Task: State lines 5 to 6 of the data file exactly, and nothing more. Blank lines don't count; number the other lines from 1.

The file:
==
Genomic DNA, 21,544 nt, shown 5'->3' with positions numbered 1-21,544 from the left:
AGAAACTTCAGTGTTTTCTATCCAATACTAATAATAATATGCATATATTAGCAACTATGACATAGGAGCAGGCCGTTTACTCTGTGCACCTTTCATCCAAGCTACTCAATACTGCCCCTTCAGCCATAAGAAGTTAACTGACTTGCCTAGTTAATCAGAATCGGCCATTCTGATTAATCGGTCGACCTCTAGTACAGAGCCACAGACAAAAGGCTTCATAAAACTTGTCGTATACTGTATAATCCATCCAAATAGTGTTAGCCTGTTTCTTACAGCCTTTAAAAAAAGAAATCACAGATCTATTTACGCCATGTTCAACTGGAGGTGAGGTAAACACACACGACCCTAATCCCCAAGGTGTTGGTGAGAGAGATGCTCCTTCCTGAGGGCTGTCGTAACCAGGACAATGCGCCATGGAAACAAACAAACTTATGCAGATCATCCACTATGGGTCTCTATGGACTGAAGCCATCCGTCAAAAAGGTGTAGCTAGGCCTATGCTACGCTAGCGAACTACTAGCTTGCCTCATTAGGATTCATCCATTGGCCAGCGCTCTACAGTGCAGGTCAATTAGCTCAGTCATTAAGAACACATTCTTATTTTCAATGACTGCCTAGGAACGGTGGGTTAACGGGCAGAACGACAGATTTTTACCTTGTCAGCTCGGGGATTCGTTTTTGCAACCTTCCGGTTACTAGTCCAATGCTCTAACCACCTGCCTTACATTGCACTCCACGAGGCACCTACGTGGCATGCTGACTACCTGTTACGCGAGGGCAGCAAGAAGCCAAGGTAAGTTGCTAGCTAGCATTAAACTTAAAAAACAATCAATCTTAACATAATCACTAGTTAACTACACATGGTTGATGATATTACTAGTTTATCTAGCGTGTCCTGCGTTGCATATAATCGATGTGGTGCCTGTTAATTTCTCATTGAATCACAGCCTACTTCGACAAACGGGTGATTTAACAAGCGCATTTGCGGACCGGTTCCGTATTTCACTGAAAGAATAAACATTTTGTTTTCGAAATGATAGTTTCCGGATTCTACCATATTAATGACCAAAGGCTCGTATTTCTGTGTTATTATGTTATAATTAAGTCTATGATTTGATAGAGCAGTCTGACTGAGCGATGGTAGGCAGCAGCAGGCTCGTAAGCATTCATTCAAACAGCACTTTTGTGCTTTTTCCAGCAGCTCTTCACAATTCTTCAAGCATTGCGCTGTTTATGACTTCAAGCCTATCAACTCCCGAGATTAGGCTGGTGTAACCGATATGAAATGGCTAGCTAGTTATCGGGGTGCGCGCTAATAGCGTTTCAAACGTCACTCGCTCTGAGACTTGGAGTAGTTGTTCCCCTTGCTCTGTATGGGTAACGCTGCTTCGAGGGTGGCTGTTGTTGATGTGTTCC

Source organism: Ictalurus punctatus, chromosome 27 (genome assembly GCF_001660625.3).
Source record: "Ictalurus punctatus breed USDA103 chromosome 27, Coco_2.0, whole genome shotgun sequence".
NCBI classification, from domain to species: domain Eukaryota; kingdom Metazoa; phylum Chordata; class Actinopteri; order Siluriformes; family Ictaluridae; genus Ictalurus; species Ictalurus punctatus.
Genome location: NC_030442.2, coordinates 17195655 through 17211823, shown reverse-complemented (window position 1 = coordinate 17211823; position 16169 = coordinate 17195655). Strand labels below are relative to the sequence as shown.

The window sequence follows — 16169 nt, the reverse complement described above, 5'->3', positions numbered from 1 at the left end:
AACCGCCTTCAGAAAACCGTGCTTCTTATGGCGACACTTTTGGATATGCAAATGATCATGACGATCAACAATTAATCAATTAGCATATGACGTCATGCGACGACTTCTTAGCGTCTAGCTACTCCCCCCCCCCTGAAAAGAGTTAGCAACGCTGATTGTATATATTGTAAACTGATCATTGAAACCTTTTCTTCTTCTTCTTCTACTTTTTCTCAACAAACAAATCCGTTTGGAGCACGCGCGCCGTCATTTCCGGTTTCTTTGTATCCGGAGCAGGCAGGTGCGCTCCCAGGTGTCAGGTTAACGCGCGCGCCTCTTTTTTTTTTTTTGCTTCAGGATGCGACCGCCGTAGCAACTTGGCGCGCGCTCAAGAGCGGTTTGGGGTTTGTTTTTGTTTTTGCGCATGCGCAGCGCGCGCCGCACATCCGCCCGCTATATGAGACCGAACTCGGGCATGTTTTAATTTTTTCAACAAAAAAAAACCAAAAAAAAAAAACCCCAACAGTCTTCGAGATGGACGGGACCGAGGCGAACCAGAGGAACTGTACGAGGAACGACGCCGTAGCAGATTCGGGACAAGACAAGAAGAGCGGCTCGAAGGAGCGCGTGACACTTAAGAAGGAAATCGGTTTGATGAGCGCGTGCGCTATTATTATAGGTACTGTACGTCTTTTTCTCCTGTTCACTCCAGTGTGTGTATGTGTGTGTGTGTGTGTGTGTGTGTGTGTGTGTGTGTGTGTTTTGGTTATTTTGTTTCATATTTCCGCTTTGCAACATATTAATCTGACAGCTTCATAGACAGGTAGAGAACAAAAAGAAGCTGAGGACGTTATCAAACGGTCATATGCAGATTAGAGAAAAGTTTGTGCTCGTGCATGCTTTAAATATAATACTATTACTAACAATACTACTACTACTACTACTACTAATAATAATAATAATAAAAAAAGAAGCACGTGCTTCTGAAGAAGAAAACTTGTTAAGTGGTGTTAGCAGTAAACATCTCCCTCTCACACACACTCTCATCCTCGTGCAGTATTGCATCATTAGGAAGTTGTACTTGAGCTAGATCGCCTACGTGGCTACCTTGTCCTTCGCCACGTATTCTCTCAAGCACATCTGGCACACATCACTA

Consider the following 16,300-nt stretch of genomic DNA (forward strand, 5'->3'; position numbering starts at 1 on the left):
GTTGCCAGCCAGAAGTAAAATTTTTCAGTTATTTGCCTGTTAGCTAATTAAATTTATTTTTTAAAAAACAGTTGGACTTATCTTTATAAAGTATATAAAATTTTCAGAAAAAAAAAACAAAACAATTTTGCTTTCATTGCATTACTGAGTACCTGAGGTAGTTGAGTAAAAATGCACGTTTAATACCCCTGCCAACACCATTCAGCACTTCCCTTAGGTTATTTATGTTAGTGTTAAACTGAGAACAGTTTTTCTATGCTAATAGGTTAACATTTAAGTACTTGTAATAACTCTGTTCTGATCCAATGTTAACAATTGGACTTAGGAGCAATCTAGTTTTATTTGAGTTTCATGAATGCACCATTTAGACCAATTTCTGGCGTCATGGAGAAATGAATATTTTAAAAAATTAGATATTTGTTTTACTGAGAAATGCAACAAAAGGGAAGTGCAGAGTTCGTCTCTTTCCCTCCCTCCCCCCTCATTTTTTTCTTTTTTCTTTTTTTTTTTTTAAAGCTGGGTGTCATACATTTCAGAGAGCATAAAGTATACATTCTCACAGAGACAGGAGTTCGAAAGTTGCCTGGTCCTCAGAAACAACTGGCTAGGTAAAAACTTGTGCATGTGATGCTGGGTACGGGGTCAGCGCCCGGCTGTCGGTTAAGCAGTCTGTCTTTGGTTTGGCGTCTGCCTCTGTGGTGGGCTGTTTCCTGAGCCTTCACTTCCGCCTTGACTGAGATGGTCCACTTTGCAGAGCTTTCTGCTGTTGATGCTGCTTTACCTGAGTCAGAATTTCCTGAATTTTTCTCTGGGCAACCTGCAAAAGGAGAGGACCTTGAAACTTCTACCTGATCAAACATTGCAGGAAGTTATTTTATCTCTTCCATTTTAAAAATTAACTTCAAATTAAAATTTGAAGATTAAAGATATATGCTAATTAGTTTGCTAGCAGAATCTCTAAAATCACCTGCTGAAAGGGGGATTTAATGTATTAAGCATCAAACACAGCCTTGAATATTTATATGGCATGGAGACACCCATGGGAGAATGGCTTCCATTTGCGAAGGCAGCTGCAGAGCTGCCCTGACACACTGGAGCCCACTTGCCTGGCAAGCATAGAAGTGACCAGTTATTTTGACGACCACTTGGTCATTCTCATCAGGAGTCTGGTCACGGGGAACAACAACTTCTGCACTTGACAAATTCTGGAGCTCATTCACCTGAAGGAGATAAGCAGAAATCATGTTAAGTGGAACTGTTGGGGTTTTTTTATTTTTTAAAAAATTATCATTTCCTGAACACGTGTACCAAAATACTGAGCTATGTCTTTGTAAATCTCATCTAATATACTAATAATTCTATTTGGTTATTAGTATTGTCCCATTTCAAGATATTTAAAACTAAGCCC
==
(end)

NCBI classification, from domain to species: domain Eukaryota; kingdom Metazoa; phylum Chordata; class Actinopteri; order Siluriformes; family Ictaluridae; genus Ictalurus; species Ictalurus punctatus.
Genome location: NC_030442.2, coordinates 17195655 through 17211823, shown reverse-complemented (window position 1 = coordinate 17211823; position 16169 = coordinate 17195655). Strand labels below are relative to the sequence as shown.